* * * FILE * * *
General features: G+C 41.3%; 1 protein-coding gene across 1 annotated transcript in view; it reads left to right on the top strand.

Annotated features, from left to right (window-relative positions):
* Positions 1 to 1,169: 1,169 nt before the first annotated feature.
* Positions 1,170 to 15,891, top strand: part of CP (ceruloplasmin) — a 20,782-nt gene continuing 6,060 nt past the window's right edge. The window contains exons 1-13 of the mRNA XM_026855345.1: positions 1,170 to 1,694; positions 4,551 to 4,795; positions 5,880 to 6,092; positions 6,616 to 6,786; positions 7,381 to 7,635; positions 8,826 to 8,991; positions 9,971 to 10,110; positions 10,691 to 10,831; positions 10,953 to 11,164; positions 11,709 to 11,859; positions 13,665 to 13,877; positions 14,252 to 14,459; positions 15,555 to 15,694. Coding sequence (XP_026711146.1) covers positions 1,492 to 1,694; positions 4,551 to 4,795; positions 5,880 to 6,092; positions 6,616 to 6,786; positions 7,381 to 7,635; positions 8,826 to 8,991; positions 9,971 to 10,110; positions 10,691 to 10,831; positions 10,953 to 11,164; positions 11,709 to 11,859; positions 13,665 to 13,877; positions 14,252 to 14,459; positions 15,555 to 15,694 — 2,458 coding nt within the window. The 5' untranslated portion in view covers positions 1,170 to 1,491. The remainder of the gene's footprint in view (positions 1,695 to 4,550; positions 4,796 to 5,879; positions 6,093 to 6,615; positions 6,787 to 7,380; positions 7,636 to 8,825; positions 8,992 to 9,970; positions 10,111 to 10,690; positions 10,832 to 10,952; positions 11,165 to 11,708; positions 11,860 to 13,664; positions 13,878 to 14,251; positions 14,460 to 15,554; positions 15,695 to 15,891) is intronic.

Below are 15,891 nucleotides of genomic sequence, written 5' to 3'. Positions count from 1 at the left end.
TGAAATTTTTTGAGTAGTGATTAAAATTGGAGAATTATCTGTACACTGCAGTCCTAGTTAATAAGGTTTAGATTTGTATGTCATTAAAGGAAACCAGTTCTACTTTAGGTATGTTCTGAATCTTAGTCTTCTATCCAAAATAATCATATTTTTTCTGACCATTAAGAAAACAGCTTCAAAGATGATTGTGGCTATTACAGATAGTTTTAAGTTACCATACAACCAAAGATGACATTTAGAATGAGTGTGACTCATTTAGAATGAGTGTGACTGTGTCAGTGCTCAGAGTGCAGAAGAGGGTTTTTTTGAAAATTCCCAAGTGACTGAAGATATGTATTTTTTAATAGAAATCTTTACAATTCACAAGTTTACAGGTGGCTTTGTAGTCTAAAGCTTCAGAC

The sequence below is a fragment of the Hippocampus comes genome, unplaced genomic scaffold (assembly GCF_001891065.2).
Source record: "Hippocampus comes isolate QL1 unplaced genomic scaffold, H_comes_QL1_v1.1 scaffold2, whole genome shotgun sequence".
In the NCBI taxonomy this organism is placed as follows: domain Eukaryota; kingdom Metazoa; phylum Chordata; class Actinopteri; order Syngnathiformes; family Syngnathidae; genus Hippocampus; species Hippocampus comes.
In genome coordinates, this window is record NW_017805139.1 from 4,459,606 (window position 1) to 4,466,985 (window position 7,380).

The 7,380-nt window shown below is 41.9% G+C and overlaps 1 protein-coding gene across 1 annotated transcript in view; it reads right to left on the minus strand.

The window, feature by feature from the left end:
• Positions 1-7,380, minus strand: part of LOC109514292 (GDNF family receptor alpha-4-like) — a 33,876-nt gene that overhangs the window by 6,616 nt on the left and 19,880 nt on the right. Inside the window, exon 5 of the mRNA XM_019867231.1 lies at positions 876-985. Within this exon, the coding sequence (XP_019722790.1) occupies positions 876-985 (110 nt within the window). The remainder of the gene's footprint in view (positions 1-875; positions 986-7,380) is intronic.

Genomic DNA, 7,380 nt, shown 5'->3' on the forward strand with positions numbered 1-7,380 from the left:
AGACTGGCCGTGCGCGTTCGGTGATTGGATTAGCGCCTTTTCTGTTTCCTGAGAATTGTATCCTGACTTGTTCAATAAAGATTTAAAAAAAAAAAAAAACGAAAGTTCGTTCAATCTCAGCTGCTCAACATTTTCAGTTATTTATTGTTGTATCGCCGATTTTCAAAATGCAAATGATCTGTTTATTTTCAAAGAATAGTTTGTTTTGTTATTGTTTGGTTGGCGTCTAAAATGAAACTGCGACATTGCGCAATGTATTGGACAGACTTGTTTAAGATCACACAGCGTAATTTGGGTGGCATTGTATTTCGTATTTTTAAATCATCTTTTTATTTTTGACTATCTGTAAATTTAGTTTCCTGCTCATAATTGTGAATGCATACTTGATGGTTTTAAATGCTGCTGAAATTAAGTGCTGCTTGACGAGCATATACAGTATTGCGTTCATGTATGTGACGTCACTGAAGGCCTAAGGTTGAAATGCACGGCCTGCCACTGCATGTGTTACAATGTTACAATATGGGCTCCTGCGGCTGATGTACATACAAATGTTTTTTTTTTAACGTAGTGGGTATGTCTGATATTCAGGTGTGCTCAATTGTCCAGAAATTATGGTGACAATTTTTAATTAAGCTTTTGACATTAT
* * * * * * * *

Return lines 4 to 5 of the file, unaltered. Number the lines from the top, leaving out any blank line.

* Positions 1,170 to 15,891, top strand: part of CP (ceruloplasmin) — a 20,782-nt gene continuing 6,060 nt past the window's right edge. The window contains exons 1-13 of the mRNA XM_026855345.1: positions 1,170 to 1,694; positions 4,551 to 4,795; positions 5,880 to 6,092; positions 6,616 to 6,786; positions 7,381 to 7,635; positions 8,826 to 8,991; positions 9,971 to 10,110; positions 10,691 to 10,831; positions 10,953 to 11,164; positions 11,709 to 11,859; positions 13,665 to 13,877; positions 14,252 to 14,459; positions 15,555 to 15,694. Coding sequence (XP_026711146.1) covers positions 1,492 to 1,694; positions 4,551 to 4,795; positions 5,880 to 6,092; positions 6,616 to 6,786; positions 7,381 to 7,635; positions 8,826 to 8,991; positions 9,971 to 10,110; positions 10,691 to 10,831; positions 10,953 to 11,164; positions 11,709 to 11,859; positions 13,665 to 13,877; positions 14,252 to 14,459; positions 15,555 to 15,694 — 2,458 coding nt within the window. The 5' untranslated portion in view covers positions 1,170 to 1,491. The remainder of the gene's footprint in view (positions 1,695 to 4,550; positions 4,796 to 5,879; positions 6,093 to 6,615; positions 6,787 to 7,380; positions 7,636 to 8,825; positions 8,992 to 9,970; positions 10,111 to 10,690; positions 10,832 to 10,952; positions 11,165 to 11,708; positions 11,860 to 13,664; positions 13,878 to 14,251; positions 14,460 to 15,554; positions 15,695 to 15,891) is intronic.

Below are 15,891 nucleotides of genomic sequence, written 5' to 3'. Positions count from 1 at the left end.